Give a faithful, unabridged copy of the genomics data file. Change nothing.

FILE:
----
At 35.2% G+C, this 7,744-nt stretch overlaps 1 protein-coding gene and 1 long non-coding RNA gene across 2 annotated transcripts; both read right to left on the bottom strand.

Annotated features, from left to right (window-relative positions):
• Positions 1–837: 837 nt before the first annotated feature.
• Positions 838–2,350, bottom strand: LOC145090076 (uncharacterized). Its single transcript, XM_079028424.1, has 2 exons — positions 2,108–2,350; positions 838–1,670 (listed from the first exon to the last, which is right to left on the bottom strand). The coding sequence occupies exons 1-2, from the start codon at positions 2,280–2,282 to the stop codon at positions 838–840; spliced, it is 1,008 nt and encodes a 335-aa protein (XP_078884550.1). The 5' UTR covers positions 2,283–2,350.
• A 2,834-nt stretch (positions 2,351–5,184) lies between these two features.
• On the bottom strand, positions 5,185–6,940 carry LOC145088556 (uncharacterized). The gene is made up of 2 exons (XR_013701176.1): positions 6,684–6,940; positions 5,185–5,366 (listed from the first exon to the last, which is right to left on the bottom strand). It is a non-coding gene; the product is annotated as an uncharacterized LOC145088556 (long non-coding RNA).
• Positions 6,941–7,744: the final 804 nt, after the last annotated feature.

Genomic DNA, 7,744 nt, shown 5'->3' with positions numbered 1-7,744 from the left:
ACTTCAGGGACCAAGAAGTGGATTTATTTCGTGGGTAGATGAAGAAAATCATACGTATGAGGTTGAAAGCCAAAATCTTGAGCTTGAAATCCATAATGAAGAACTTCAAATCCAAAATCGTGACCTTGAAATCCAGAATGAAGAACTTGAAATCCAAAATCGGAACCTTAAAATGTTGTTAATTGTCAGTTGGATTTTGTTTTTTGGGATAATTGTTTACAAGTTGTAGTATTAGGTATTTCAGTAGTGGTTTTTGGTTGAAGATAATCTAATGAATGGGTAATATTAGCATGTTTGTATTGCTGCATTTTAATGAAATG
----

At 35.2% G+C, this 7,744-nt stretch overlaps 1 protein-coding gene and 1 long non-coding RNA gene across 2 annotated transcripts; both read right to left on the bottom strand.

Annotated features, from left to right (window-relative positions):
• Positions 1–837: 837 nt before the first annotated feature.
• Positions 838–2,350, bottom strand: LOC145090076 (uncharacterized). Its single transcript, XM_079028424.1, has 2 exons — positions 2,108–2,350; positions 838–1,670 (listed from the first exon to the last, which is right to left on the bottom strand). The coding sequence occupies exons 1-2, from the start codon at positions 2,280–2,282 to the stop codon at positions 838–840; spliced, it is 1,008 nt and encodes a 335-aa protein (XP_078884550.1). The 5' UTR covers positions 2,283–2,350.
• A 2,834-nt stretch (positions 2,351–5,184) lies between these two features.
• On the bottom strand, positions 5,185–6,940 carry LOC145088556 (uncharacterized). The gene is made up of 2 exons (XR_013701176.1): positions 6,684–6,940; positions 5,185–5,366 (listed from the first exon to the last, which is right to left on the bottom strand). It is a non-coding gene; the product is annotated as an uncharacterized LOC145088556 (long non-coding RNA).
• Positions 6,941–7,744: the final 804 nt, after the last annotated feature.

Genomic DNA, 7,744 nt, shown 5'->3' with positions numbered 1-7,744 from the left:
ACTTCAGGGACCAAGAAGTGGATTTATTTCGTGGGTAGATGAAGAAAATCATACGTATGAGGTTGAAAGCCAAAATCTTGAGCTTGAAATCCATAATGAAGAACTTCAAATCCAAAATCGTGACCTTGAAATCCAGAATGAAGAACTTGAAATCCAAAATCGGAACCTTAAAATGTTGTTAATTGTCAGTTGGATTTTGTTTTTTGGGATAATTGTTTACAAGTTGTAGTATTAGGTATTTCAGTAGTGGTTTTTGGTTGAAGATAATCTAATGAATGGGTAATATTAGCATGTTTGTATTGCTGCATTTTAATGAAATG